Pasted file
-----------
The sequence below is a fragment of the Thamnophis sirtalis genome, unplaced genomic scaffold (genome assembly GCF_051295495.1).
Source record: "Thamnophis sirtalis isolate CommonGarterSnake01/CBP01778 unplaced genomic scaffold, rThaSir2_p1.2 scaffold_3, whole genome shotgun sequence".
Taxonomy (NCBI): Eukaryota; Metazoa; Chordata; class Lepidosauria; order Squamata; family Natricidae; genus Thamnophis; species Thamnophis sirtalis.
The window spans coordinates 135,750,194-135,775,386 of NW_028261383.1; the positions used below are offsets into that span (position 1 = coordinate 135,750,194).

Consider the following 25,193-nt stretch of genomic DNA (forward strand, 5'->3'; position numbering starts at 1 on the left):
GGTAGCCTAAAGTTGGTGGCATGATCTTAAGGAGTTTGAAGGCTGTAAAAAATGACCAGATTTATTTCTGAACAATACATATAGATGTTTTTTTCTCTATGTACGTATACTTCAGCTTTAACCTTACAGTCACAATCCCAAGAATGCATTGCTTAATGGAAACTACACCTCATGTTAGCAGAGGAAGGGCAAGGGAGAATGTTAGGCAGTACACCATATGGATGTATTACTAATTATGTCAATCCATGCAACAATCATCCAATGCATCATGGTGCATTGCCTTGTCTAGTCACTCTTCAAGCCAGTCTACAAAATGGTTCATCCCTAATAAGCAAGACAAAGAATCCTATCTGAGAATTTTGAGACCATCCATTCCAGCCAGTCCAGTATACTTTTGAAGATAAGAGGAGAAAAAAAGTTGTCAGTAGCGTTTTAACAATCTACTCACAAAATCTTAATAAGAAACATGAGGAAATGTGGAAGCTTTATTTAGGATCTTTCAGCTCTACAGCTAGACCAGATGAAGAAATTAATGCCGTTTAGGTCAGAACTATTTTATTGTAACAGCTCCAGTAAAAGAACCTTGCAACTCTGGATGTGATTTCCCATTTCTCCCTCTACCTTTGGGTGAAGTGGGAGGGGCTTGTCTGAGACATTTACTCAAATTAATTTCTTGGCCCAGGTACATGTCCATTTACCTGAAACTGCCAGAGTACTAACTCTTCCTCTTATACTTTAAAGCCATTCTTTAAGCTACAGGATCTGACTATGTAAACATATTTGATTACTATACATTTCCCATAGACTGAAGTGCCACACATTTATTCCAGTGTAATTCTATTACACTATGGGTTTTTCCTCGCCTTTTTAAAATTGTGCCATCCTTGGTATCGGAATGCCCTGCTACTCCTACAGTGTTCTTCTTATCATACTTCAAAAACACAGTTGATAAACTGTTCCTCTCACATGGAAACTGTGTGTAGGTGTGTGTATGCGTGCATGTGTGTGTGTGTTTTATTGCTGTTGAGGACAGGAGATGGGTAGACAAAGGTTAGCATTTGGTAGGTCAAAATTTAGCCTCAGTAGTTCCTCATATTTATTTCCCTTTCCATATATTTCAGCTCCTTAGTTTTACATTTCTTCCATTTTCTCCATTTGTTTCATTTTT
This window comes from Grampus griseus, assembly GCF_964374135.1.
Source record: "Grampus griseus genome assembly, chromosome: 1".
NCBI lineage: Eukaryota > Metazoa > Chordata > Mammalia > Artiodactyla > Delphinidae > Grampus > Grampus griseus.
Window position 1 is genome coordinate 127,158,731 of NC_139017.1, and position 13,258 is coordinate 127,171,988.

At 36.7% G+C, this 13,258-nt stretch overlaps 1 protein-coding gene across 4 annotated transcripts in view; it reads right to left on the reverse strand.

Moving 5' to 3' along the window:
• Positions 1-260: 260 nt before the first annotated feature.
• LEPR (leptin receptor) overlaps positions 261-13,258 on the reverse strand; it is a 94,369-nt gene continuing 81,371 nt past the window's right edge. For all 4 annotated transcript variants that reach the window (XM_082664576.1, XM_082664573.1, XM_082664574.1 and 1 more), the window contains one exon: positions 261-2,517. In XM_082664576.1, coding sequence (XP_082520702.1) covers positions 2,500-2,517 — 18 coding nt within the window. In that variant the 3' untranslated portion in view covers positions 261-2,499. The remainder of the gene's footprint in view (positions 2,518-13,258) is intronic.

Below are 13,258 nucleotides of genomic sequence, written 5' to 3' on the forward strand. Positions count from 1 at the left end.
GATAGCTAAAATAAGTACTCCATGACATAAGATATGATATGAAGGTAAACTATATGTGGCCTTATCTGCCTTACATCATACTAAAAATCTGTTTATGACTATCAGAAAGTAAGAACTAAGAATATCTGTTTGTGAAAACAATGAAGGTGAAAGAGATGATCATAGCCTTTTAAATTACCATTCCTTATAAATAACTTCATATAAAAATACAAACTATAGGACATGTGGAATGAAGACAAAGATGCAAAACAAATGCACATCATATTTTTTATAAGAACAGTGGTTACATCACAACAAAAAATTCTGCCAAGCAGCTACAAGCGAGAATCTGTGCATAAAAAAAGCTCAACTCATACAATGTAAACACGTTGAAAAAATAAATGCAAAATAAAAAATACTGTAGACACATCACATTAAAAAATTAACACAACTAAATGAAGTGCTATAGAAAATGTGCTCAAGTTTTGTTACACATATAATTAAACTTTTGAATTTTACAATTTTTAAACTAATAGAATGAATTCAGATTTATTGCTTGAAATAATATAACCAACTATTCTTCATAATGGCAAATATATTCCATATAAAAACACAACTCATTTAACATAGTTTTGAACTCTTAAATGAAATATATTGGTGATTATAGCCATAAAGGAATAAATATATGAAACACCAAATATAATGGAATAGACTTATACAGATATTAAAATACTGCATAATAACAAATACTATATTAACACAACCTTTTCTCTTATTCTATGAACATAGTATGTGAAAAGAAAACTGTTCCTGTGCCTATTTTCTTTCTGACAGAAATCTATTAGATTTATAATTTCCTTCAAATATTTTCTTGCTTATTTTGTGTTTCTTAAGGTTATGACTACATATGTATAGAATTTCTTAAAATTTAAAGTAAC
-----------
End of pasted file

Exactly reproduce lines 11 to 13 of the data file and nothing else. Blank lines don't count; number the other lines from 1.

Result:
At 36.7% G+C, this 13,258-nt stretch overlaps 1 protein-coding gene across 4 annotated transcripts in view; it reads right to left on the reverse strand.

Moving 5' to 3' along the window:
• Positions 1-260: 260 nt before the first annotated feature.